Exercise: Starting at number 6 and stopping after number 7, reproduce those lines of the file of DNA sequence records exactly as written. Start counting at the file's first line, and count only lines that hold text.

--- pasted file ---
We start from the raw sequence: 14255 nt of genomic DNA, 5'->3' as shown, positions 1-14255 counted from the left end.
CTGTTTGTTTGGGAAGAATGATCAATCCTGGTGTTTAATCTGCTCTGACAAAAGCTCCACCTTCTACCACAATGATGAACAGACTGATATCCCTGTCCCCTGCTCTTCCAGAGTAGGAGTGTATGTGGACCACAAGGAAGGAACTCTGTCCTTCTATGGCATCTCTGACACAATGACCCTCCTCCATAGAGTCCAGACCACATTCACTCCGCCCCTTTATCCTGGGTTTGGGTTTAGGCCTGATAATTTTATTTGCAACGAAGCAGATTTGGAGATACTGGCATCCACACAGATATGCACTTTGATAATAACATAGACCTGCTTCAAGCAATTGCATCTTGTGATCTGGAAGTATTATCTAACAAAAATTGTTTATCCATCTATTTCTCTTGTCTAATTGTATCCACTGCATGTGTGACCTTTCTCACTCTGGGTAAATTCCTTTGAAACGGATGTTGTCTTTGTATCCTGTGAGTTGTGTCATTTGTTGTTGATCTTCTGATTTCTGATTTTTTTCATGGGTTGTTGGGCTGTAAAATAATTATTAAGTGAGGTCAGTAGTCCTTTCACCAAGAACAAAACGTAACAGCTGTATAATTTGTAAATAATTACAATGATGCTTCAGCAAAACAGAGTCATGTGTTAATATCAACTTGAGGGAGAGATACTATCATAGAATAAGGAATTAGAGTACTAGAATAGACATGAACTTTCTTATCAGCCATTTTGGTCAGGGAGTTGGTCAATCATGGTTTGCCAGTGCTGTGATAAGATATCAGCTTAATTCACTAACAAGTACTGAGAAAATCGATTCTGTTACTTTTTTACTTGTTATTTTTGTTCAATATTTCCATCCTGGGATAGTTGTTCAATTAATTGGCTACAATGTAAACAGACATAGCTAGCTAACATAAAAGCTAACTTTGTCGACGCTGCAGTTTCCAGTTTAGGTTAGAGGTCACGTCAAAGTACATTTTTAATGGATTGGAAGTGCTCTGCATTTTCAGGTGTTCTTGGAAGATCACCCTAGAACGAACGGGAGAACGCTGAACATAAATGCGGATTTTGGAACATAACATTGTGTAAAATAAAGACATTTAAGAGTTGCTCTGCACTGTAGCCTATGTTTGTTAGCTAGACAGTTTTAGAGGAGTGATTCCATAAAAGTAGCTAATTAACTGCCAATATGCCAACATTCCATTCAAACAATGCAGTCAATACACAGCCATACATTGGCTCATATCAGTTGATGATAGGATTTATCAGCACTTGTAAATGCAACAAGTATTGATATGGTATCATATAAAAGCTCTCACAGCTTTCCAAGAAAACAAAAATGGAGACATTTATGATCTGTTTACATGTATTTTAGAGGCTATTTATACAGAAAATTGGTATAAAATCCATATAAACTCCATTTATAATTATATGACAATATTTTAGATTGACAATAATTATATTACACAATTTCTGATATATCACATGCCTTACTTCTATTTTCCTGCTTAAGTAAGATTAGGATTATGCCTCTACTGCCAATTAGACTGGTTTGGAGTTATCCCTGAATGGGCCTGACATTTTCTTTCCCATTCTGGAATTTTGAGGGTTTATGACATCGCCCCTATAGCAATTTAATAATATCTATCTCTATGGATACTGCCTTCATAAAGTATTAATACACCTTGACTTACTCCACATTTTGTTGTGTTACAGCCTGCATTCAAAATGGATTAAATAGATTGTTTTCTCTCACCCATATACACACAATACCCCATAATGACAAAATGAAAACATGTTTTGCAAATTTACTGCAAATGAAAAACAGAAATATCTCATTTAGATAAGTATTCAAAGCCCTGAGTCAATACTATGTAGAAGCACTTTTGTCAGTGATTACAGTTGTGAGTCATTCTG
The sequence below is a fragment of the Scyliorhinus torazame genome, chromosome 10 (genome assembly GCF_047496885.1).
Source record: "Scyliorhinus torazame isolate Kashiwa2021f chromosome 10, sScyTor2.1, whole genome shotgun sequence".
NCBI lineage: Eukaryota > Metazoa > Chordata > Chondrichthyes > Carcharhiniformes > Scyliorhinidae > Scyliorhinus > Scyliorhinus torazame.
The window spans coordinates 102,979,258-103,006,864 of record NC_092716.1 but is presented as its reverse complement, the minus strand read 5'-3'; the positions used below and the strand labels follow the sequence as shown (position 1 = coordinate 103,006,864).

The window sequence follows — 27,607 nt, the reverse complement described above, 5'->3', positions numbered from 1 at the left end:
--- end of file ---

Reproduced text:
The window spans coordinates 102,979,258-103,006,864 of record NC_092716.1 but is presented as its reverse complement, the minus strand read 5'-3'; the positions used below and the strand labels follow the sequence as shown (position 1 = coordinate 103,006,864).

The window sequence follows — 27,607 nt, the reverse complement described above, 5'->3', positions numbered from 1 at the left end: